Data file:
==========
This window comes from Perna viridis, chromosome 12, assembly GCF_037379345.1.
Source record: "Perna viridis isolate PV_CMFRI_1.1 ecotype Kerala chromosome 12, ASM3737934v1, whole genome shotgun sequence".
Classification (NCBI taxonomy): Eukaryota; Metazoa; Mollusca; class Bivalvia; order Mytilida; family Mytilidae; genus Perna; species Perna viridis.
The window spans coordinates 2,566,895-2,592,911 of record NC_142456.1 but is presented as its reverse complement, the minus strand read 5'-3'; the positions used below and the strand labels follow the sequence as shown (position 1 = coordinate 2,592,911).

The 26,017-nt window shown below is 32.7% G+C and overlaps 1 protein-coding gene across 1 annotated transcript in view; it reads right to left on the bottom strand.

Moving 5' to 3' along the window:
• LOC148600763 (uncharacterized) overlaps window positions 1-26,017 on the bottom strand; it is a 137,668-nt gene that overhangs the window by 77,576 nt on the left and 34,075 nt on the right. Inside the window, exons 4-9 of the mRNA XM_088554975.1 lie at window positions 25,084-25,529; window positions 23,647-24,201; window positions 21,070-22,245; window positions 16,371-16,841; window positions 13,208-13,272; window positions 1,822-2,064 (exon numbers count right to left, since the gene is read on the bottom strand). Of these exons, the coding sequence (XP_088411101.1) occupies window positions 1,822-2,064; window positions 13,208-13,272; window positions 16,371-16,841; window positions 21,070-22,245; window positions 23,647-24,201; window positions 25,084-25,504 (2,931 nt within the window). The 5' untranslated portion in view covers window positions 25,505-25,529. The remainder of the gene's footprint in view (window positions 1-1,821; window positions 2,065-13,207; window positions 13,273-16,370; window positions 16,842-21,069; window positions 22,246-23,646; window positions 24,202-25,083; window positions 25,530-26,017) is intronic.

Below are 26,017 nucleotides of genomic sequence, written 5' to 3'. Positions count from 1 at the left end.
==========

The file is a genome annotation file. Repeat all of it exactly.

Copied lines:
This window comes from Perna viridis, chromosome 12, assembly GCF_037379345.1.
Source record: "Perna viridis isolate PV_CMFRI_1.1 ecotype Kerala chromosome 12, ASM3737934v1, whole genome shotgun sequence".
Classification (NCBI taxonomy): Eukaryota; Metazoa; Mollusca; class Bivalvia; order Mytilida; family Mytilidae; genus Perna; species Perna viridis.
The window spans coordinates 2,566,895-2,592,911 of record NC_142456.1 but is presented as its reverse complement, the minus strand read 5'-3'; the positions used below and the strand labels follow the sequence as shown (position 1 = coordinate 2,592,911).

The 26,017-nt window shown below is 32.7% G+C and overlaps 1 protein-coding gene across 1 annotated transcript in view; it reads right to left on the bottom strand.

Moving 5' to 3' along the window:
• LOC148600763 (uncharacterized) overlaps window positions 1-26,017 on the bottom strand; it is a 137,668-nt gene that overhangs the window by 77,576 nt on the left and 34,075 nt on the right. Inside the window, exons 4-9 of the mRNA XM_088554975.1 lie at window positions 25,084-25,529; window positions 23,647-24,201; window positions 21,070-22,245; window positions 16,371-16,841; window positions 13,208-13,272; window positions 1,822-2,064 (exon numbers count right to left, since the gene is read on the bottom strand). Of these exons, the coding sequence (XP_088411101.1) occupies window positions 1,822-2,064; window positions 13,208-13,272; window positions 16,371-16,841; window positions 21,070-22,245; window positions 23,647-24,201; window positions 25,084-25,504 (2,931 nt within the window). The 5' untranslated portion in view covers window positions 25,505-25,529. The remainder of the gene's footprint in view (window positions 1-1,821; window positions 2,065-13,207; window positions 13,273-16,370; window positions 16,842-21,069; window positions 22,246-23,646; window positions 24,202-25,083; window positions 25,530-26,017) is intronic.

Below are 26,017 nucleotides of genomic sequence, written 5' to 3'. Positions count from 1 at the left end.